Whether the injury occurred in the manner pleaded by the plaintiff was very much a 'threshold issue'. If the worker's account of events was dismissed, then the Court would be forced to make a finding against liability of the mine operator. Placing significant reliance on the credibility of evidence adduced at trial, the Court considered that the worker had failed to establish the requirements of s5B of the Civil Liability Act 2002 (NSW), and dismissed the claim. The Court considered that there was no evidence adduced which supported the worker's proposition that an unknown person negligently failed to report or bring to anyone's attention that there was a leak in the Feeder Breaker.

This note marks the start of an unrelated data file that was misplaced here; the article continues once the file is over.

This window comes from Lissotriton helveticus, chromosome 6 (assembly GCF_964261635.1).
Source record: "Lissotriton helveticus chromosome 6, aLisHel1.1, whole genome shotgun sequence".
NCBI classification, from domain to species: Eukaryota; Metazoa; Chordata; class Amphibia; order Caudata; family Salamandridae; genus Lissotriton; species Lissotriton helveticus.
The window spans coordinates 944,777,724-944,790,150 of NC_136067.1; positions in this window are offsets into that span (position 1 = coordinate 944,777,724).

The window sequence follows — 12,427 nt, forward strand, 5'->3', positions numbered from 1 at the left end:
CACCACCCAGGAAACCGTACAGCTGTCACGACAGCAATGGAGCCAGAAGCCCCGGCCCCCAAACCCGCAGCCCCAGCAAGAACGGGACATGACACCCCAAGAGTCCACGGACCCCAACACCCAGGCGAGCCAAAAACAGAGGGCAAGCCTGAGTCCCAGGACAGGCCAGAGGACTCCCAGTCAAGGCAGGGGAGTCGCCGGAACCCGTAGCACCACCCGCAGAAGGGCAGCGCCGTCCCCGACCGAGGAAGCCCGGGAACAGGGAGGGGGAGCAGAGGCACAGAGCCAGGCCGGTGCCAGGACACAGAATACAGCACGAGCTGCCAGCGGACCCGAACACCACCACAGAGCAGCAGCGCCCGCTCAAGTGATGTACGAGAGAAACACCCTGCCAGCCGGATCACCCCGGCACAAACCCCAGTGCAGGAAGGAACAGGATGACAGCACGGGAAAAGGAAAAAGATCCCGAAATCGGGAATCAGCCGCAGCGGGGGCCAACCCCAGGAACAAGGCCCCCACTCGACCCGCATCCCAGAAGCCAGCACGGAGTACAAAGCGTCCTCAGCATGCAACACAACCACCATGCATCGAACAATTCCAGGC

In determining this, the Court identified a number of key difficulties with the scenario described by the worker:

  • It was entirely speculative that an unknown person had come to fix the machine after the incident and prior to the machine going for testing;
  • It assumed that the leak came from one of the fittings and could therefore be rapidly repaired by someone who had the knowledge and skills of a mechanical fitter (of which there was only one person on site meeting this description, who gave evidence that he did not fix the machine);
  • It pre-supposed that the unknown person who identified the leak, covered it with a blue rag knowing it was highly dangerous, whereas it would have been just as easy to report the issue to a person in a position of authority;
  • It was highly likely that a person attempting to fix the machine would have been noticed, and he would have been placing himself at a high risk of suffering injury by doing so;